4 Reasons Why Freelancing Might Be For You

John Krautzel
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Self-employment is a vague or superficial dream for many people who imagine working from home with no overbearing bosses and unlimited time for recreation. While those goals aren't impossible, it takes a proactive, disciplined professional to make sustainable income from a full-time freelance job. If you're prepared to manage your own career, a freelance job can lead to satisfying work and offer the flexibility to pursue other passions.

1. Work-Life Balance

Freelance jobs let you choose your schedule and the projects you accept. As long as you meet deadlines and communicate regularly with clients, you can build your work schedule around personal priorities, such as family activities or volunteering. Even when you're considering an on-site position, freelancing gives you the power to renegotiate contract terms that conflict with your lifestyle.

With a flexible schedule, you can take afternoons off for doctor's appointments or school events and plan vacations when it's most convenient for your family. However, working from home opens the door to procrastination and distraction, especially when friends and family believe you can ditch work at any time to accommodate them. Balancing income and project goals can help you stay focused while leaving room for unplanned changes to your schedule.

2. Self-Defined Career Path

When working for an employer, you have to move in whatever direction the company wants or find another job. Your role may change, your department may be restructured or your promotion may fall through, and you have little control over the outcome. A freelance job lets you leverage specialized skills to develop a custom career path, making it easier to stay engaged in your work. Self-employment often appeals to people who like creative or nonlinear careers, as it allows professionals to create occupational niches based on their unique abilities and experiences.

3. Job Stability

To skeptics, freelancing often seems like a financial limbo, forcing people to make risky choices in pursuit of an uncertain paycheck. The 2008 recession showed Americans that in-house positions can disappear at any time, while self-employment helped many displaced workers thrive despite economic downturn. An in-house job has a single income source, giving one company significant power over your financial wellness.

On the other hand, freelancing jobs are widely available from individual clients, government agencies and companies of all sizes, letting you diversify your income sources. You decide what your services are worth, so income depends on how well you structure and promote your business.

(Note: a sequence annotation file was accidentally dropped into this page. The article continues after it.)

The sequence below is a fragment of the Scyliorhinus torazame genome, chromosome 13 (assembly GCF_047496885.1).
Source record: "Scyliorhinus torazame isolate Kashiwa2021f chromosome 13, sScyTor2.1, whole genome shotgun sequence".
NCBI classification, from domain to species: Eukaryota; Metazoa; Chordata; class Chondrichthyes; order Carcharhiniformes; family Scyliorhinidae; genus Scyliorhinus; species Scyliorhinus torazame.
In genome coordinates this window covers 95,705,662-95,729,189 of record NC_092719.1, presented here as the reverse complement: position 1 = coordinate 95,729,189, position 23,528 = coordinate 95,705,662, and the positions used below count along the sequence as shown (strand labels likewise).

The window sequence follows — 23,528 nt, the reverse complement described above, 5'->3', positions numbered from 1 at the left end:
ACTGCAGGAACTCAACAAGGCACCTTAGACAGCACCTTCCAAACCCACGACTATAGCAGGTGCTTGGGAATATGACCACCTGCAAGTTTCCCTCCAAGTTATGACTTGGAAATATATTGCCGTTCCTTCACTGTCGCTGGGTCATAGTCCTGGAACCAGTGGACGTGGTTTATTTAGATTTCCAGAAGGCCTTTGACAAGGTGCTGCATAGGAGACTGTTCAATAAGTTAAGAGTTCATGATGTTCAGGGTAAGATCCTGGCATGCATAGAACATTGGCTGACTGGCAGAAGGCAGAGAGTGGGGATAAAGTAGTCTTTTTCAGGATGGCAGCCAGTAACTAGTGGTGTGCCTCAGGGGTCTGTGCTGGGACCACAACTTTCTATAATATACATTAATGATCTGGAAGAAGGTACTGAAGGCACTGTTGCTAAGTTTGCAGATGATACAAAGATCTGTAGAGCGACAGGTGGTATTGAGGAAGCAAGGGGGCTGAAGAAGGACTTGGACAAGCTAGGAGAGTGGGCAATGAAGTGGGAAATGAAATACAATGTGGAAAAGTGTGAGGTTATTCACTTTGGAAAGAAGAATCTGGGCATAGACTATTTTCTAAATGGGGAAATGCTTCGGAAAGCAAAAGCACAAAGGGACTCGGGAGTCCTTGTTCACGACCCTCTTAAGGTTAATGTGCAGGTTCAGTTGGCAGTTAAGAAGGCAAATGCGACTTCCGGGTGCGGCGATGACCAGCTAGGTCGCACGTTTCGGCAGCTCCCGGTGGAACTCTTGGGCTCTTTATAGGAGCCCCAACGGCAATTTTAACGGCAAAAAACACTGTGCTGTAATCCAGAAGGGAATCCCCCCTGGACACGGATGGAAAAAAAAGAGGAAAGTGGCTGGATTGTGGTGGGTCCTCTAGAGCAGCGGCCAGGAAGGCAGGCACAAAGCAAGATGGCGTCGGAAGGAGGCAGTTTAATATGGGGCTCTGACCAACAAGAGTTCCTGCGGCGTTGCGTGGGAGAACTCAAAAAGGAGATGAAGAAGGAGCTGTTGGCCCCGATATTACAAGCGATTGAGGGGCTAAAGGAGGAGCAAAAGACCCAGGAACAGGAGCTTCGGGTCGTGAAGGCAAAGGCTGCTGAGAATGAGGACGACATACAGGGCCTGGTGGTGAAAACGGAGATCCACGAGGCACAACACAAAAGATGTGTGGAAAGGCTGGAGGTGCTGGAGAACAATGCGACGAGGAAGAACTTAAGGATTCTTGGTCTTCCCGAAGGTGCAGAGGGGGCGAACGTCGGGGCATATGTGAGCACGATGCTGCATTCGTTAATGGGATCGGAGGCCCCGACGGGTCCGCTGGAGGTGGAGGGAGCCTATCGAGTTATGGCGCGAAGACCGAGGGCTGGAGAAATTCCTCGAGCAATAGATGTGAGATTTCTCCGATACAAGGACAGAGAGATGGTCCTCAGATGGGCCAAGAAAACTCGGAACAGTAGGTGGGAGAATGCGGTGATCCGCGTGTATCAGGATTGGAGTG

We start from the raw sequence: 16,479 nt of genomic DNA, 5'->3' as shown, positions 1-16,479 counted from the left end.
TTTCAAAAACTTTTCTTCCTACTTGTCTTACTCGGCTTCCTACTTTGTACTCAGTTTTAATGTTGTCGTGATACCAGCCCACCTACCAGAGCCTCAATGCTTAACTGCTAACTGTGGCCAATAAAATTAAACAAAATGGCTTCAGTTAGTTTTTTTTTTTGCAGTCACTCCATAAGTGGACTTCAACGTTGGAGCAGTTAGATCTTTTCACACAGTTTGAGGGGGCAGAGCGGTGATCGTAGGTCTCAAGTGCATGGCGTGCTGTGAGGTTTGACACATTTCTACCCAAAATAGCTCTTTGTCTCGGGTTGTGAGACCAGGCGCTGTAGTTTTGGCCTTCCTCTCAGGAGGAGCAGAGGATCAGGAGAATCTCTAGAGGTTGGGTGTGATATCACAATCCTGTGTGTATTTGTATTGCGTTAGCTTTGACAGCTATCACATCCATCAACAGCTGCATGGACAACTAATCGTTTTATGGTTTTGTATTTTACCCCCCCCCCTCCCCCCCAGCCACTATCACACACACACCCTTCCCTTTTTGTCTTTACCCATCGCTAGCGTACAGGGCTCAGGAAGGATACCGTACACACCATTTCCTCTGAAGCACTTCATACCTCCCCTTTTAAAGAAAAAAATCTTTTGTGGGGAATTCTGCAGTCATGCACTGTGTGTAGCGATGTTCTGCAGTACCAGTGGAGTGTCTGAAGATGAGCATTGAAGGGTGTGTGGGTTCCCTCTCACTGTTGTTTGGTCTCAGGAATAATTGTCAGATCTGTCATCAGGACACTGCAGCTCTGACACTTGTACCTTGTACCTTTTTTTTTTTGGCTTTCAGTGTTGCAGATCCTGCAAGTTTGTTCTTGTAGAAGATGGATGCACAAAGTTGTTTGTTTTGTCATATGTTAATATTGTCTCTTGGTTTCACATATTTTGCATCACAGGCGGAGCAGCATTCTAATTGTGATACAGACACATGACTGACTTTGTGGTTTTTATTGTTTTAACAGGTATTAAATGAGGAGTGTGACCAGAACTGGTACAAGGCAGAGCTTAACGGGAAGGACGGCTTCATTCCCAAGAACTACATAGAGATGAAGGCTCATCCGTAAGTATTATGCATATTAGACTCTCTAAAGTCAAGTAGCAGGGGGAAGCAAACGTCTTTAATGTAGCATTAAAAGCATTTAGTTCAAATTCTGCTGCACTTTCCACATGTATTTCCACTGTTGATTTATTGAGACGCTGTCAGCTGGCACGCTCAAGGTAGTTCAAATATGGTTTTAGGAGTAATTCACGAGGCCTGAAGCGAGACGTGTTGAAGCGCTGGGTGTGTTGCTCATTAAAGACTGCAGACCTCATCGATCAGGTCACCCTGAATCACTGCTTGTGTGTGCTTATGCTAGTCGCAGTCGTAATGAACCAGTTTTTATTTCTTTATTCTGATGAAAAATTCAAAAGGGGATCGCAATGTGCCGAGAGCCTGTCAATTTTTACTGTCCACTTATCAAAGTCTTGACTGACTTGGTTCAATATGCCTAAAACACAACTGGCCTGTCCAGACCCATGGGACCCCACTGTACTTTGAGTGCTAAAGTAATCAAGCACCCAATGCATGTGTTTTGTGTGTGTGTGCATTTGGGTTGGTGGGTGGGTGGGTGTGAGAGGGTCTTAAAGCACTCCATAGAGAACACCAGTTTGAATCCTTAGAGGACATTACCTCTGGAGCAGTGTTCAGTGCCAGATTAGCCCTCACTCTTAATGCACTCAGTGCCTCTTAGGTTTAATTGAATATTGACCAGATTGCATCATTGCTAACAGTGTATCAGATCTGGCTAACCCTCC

4. Advancement Opportunities

For employers, freelance jobs are a cost-effective means of obtaining skilled labor without hiring full-time employees. As a result, freelancers contribute to competitive projects and companies that are difficult to access through traditional employment. Freelancers aren't limited by geographic location, and they often land high-profile jobs without going through a long multistage recruitment process. Promotions and hierarchies are virtually meaningless in the freelance world, where you can overcome a short work history with an impressive portfolio and strong marketing skills.

Don't let fears of failure or financial instability scare you away from self-employment. If working for yourself is your dream, try a part-time freelance job to build your confidence and portfolio while exploring options. As a freelancer, your skills and track record can outweigh status and education, creating an even playing field where successful projects lead to higher-paying clients and opportunities.

Photo courtesy of nenetus at FreeDigitalPhotos.net


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  • Nancy Anderson
    Nancy Anderson

    @Maurice amen to that! I am closing in on that age myself but I love my job and am not ready to let it go. I love the flexibility it offers me so that I can still enjoy my life and grandbabies while earning a living. I, too, am blessed in that I don't have to worry about healthcare due to my career in the Navy. But many folks do have to worry about it. So if you are considering freelancing, you have to take that cost into account. And, what many folks don't consider, is that you have to pay ALL of your taxes so be prepared. It's great fun to receive a nice paycheck every month but it sure does hit hard when tax time rolls around. So, as a freelancer, you need to be able to put that money aside for taxes as well as cover your own healthcare.

  • Maurice M.
    Maurice M.

    I agree with Nancy, but if you are retired like me it does not affect me as I am covered by Medicare. And I found it very difficult to get a job if you are in this category. So whatever you can get as a freelance is a plus and a blessing.

  • Nancy Anderson
    Nancy Anderson

    @Bryan you would get started the same way that you would for any job. Look for ones that allow you to freelance. But I would caution you here. Most people don't realize this but normally, when you are freelancing, it means that you are self-employed. What does that mean? That means that you are responsible for all of your taxes, insurance, healthcare and so on. It also means that, if they should let you go, you do not qualify for unemployment unless you have an insurance policy for that specific reason. I have never really checked into that but I am guessing it can be expensive to cover yourself in case of layoffs. So make sure that you are going into this with all of the facts.

  • bryan s.
    bryan s.

    How do you get started?

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